Plamen Tanev is a Bulgarian national who had a successful career in the UK before returning to invest in Bulgarian business. As well as claiming he has ‘‘never been happier,’’ he serves as an example of nationals returning sometimes decades after leaving their home with the intention of investing.

Development is happening

Within the last year, attempts have been made to make application to the country’s EU Blue Card mechanism easier. These visas allow for workers from non-EU countries, many Bulgarian neighbours of which have the benefit of language fluency, to work and live within Bulgaria.

Bulgaria’s capital Sofia has also experienced its own tech boom, not only from the number of technology forums that continue to be held across the city but from everything in infrastructure to tourism growth. It follows alongside news that last year the country nominated a goodwill Ambassador for Digital Affairs – the third of its kind in Europe – and the country is believed to hold the second largest stash of bitcoins in the world.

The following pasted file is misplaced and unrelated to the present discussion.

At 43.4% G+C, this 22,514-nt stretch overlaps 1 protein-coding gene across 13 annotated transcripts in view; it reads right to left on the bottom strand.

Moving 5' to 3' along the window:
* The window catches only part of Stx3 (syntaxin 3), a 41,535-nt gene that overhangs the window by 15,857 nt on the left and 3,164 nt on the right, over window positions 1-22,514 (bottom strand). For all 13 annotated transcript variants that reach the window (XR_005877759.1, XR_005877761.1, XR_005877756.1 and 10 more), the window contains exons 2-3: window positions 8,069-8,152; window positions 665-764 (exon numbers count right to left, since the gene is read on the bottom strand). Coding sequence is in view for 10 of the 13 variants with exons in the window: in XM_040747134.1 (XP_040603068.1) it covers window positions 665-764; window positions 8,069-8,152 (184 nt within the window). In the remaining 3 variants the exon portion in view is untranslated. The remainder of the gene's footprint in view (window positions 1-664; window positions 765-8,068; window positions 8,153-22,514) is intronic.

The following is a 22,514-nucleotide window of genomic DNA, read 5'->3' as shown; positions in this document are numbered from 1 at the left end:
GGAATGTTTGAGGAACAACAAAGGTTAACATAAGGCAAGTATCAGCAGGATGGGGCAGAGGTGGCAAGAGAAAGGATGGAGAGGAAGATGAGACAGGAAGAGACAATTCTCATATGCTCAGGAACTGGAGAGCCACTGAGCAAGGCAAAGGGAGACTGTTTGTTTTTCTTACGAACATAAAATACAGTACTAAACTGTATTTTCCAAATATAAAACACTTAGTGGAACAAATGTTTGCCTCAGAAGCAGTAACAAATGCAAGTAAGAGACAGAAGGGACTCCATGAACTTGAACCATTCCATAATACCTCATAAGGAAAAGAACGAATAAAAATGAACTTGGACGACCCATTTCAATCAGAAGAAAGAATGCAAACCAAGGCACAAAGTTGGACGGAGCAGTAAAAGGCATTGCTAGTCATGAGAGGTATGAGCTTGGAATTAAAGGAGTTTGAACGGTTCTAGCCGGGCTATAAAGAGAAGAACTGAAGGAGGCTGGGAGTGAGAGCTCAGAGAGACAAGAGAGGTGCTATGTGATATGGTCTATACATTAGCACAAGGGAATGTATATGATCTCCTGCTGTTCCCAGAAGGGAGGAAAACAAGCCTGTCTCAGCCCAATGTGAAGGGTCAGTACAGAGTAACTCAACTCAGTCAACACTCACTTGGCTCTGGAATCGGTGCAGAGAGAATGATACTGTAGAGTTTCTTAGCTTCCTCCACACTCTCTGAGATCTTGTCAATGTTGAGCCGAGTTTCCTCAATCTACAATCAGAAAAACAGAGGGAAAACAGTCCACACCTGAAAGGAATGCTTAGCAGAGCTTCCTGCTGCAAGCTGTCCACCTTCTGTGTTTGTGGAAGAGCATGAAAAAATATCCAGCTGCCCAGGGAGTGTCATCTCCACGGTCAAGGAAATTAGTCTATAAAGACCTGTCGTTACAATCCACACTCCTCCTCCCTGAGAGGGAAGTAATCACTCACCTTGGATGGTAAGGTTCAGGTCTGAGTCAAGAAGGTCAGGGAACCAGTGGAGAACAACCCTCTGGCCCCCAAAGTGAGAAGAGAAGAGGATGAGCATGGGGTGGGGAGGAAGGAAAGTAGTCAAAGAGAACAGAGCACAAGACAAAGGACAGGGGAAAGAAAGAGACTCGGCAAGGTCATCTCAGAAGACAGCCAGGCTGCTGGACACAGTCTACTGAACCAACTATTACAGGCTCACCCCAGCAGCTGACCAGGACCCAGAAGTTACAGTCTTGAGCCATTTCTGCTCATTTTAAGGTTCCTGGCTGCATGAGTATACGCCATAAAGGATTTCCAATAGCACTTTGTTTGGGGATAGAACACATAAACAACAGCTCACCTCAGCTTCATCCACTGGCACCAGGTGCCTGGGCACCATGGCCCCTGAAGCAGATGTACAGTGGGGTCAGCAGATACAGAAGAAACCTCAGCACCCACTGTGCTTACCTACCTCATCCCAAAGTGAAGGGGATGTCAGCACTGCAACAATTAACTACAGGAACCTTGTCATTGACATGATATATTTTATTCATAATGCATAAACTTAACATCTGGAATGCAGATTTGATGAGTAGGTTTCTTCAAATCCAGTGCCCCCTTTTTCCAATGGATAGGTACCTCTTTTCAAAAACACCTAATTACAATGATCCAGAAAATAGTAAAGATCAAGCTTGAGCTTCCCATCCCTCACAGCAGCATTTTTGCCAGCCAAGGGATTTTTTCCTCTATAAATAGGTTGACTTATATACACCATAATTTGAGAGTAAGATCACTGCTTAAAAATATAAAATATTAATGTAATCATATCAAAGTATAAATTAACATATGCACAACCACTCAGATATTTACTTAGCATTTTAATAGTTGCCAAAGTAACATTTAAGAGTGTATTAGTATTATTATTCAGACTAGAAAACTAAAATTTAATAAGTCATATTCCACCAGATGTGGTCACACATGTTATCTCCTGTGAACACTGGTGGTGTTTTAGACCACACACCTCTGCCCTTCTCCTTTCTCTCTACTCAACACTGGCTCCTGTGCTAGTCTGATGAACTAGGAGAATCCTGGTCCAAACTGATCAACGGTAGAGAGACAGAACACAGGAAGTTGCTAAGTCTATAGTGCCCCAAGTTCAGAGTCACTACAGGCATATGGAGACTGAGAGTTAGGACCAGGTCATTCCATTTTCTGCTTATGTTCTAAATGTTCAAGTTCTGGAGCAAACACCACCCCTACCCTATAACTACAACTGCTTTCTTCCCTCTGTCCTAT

Other cities such as Plovdiv also demonstrate that small hubs of innovation and migration are still happening. ‘‘In my hometown Plovdiv, a city of barely half a million there are probably 10 thousand foreign students and scores of other people born elsewhere,’’ Tanev said. ‘‘All are respected, accepted and welcome. But one thing should be kept in mind – any attempt to dominate or modify the way of life by people of other cultures will be fiercely rejected.’’  

Although the statistics suggest that Bulgaria’s population will continue to decrease, there is an air of pride that resounds in the small Balkan nation as well as a sense that as a European Union member state, the continent can still thrive.  ‘‘To start going on about the culture, climate, beauty, history, and customs would take me away from the subject of the article. But opportunities are always there for those who seek them,’’ Tanev explained.

Previous ArticleNext Article
British born journalist and editor, Tamara went from working in London's startup scene to interviewing Nepali citizens after the country's 2015 earthquake. She has long abandoned the comforts of home for uncovering the world’s untold stories. She has previously written for The West Australian and BEAT Magazine in Australia as well as The Bogota Post in Colombia and now specialises in Central and Eastern European news.

Leave a Reply

Your email address will not be published. Required fields are marked *